Bottled water regulations
Bottled water regulations
By federal law, the U.S. Food and Drug Administration (FDA) regulations governing the safety and quality of bottled water are a stringent as the Environmental Protection Agency (EPA) regulations that govern tap water.
Strictly regulated as a packaged food product by FDA, bottled water is a safe, refreshing, convenient, and consistently reliable packaged beverage choice. Not only is bottled water regulated by FDA as stringently as EPA regulates tap water but also, in some cases, the federal bottled water regulations are more stringent.
On FDA’s official website, it clearly states that FDA ensures “that the quality standards for bottled water are compatible with EPA standards for tap water. Each time EPA establishes a standard for a contaminant, FDA either adopts it for bottled water or finds that the standard isn’t necessary for bottled water.” To suggest in any way that bottled water is less stringently regulated than tap water is simply not true.
More facts about federal regulations for bottled water:
- At the federal level, bottled water must comply with the Federal Food, Drug, and Cosmetic Act (FFDCA) (21 U.S.C. §§ 301 et seq.) and several parts of Title 21 of the Code of Federal Regulations. Section 410 of FFDCA requires that FDA’s bottled water regulations be as stringent and as protective of the public health as the EPA’s tap water standards.
- FDA has issued comprehensive bottled water Standards of Identity, which provide uniform requirements and definitions for the following bottled water classifications: drinking, artesian, groundwater, distilled, deionized, reverse osmosis, mineral, purified, sparkling, spring, and well water (21 C.F.R. § 165.110 (a)). Learn more about bottled water classifications here.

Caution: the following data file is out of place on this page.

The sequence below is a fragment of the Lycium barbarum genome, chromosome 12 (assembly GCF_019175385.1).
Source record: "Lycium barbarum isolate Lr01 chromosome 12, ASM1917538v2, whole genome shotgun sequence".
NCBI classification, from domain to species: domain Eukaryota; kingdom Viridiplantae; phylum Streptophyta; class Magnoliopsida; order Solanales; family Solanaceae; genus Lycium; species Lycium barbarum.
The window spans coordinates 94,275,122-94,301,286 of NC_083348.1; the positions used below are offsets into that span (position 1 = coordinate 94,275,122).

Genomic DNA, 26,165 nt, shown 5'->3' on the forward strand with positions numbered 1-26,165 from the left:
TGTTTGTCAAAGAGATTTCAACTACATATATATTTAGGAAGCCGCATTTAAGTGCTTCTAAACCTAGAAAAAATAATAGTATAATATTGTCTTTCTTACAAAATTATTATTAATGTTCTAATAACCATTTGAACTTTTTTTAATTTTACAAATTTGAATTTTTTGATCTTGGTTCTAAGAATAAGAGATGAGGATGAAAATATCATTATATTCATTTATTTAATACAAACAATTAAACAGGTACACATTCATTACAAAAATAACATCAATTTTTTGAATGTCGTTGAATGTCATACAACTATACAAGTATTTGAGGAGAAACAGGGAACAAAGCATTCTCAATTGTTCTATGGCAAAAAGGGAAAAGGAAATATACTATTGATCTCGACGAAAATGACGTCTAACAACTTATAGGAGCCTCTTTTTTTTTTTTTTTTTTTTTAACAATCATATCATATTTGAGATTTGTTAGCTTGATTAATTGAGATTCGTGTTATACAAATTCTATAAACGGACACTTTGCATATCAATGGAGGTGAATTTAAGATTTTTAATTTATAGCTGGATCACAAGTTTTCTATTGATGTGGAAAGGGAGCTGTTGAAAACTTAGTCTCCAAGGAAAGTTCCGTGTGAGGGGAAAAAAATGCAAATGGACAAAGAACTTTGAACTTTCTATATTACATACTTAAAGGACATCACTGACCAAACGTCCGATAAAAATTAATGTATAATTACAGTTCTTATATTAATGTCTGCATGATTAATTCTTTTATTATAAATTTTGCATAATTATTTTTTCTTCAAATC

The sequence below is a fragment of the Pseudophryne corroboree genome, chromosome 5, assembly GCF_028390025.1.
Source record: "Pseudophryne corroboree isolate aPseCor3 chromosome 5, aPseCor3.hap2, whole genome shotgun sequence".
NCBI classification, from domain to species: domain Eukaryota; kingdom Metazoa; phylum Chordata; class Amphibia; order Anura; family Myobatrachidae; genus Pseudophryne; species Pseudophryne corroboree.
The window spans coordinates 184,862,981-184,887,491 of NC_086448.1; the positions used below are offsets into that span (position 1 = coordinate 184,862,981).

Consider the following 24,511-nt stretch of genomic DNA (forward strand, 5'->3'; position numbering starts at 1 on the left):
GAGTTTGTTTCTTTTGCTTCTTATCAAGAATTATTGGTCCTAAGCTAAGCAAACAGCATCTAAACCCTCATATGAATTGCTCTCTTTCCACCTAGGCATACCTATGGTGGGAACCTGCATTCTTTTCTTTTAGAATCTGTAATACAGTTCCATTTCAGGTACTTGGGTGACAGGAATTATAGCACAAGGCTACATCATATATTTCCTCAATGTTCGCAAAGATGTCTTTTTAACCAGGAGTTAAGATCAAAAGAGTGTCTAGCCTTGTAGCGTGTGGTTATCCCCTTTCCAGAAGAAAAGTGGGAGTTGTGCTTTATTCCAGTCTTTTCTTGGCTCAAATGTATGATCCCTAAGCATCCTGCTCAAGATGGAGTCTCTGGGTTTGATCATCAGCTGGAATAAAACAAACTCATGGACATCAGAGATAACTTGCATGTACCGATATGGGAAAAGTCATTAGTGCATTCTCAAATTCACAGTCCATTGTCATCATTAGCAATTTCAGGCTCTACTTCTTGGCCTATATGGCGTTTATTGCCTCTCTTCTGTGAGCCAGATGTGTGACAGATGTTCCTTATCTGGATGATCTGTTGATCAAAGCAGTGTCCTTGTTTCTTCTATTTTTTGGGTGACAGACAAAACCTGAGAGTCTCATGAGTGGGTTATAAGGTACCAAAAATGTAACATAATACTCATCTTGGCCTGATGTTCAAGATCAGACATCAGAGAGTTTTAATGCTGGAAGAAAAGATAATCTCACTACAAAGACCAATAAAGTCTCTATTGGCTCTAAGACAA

- FDA has also established bottled water Standards of Quality for more than 90 substances (21 C.F.R. § 165.110 (b)). Most FDA bottled water quality standards are the same as EPA’s maximum contaminant levels (MCL) for tap water systems. The few differences are usually the result of the substance not being found in bottled water or the substance is regulated under another provision of law such as FDA’s food additives program.
In addition to complying with all federal regulations, bottled water is also comprehensively regulated at the state level. All 50 states and the District of Columbia have delegation agreements with FDA, meaning that when they inspect a bottled water plant (or any food processing facility) they act with the full authority of the FDA.